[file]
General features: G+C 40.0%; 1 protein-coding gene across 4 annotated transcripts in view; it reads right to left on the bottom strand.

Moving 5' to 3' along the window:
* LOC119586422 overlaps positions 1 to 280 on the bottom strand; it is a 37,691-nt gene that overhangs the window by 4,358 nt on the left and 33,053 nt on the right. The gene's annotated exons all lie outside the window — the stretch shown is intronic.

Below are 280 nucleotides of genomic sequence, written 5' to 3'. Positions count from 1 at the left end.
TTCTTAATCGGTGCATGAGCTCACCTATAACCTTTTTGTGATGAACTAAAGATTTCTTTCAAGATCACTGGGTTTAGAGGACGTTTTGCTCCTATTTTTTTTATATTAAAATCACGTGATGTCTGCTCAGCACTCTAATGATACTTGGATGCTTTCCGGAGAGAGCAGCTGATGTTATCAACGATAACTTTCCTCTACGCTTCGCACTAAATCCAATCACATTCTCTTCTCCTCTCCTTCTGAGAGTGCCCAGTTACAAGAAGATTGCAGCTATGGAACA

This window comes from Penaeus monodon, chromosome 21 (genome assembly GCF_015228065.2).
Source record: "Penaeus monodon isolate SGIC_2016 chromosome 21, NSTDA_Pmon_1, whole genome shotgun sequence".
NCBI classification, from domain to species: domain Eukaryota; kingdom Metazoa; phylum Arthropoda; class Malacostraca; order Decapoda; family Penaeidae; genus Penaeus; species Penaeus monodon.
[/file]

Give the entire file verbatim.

General features: G+C 40.0%; 1 protein-coding gene across 4 annotated transcripts in view; it reads right to left on the bottom strand.

Moving 5' to 3' along the window:
* LOC119586422 overlaps positions 1 to 280 on the bottom strand; it is a 37,691-nt gene that overhangs the window by 4,358 nt on the left and 33,053 nt on the right. The gene's annotated exons all lie outside the window — the stretch shown is intronic.

Below are 280 nucleotides of genomic sequence, written 5' to 3'. Positions count from 1 at the left end.
TTCTTAATCGGTGCATGAGCTCACCTATAACCTTTTTGTGATGAACTAAAGATTTCTTTCAAGATCACTGGGTTTAGAGGACGTTTTGCTCCTATTTTTTTTATATTAAAATCACGTGATGTCTGCTCAGCACTCTAATGATACTTGGATGCTTTCCGGAGAGAGCAGCTGATGTTATCAACGATAACTTTCCTCTACGCTTCGCACTAAATCCAATCACATTCTCTTCTCCTCTCCTTCTGAGAGTGCCCAGTTACAAGAAGATTGCAGCTATGGAACA

This window comes from Penaeus monodon, chromosome 21 (genome assembly GCF_015228065.2).
Source record: "Penaeus monodon isolate SGIC_2016 chromosome 21, NSTDA_Pmon_1, whole genome shotgun sequence".
NCBI classification, from domain to species: domain Eukaryota; kingdom Metazoa; phylum Arthropoda; class Malacostraca; order Decapoda; family Penaeidae; genus Penaeus; species Penaeus monodon.